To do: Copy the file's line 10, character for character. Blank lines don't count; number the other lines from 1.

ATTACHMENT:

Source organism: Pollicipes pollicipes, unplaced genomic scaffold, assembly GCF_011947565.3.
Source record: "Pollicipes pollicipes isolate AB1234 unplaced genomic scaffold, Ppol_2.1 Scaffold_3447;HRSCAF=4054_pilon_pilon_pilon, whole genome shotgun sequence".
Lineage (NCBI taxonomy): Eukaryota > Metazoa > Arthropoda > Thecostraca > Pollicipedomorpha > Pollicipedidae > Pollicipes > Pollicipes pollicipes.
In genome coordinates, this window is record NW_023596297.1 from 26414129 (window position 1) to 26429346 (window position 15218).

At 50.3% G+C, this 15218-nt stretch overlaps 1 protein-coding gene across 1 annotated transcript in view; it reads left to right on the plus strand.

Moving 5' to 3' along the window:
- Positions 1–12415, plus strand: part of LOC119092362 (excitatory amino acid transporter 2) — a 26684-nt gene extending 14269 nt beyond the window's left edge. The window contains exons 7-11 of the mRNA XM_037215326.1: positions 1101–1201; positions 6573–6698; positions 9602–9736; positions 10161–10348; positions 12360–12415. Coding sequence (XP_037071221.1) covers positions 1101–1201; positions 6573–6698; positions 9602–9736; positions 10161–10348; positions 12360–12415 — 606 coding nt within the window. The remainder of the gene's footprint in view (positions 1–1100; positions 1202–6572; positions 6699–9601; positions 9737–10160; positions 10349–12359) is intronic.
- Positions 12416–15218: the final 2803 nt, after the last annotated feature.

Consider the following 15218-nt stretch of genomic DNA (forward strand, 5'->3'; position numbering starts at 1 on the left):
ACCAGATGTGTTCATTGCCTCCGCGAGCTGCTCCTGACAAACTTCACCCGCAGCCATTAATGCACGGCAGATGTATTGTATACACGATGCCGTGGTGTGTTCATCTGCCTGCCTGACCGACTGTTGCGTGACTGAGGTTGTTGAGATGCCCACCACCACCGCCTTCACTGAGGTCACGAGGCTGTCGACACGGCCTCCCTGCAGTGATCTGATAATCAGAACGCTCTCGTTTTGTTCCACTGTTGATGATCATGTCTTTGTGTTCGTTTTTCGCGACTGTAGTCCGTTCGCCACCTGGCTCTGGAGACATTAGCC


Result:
ACCAGATGTGTTCATTGCCTCCGCGAGCTGCTCCTGACAAACTTCACCCGCAGCCATTAATGCACGGCAGATGTATTGTATACACGATGCCGTGGTGTGTTCATCTGCCTGCCTGACCGACTGTTGCGTGACTGAGGTTGTTGAGATGCCCACCACCACCGCCTTCACTGAGGTCACGAGGCTGTCGACACGGCCTCCCTGCAGTGATCTGATAATCAGAACGCTCTCGTTTTGTTCCACTGTTGATGATCATGTCTTTGTGTTCGTTTTTCGCGACTGTAGTCCGTTCGCCACCTGGCTCTGGAGACATTAGCC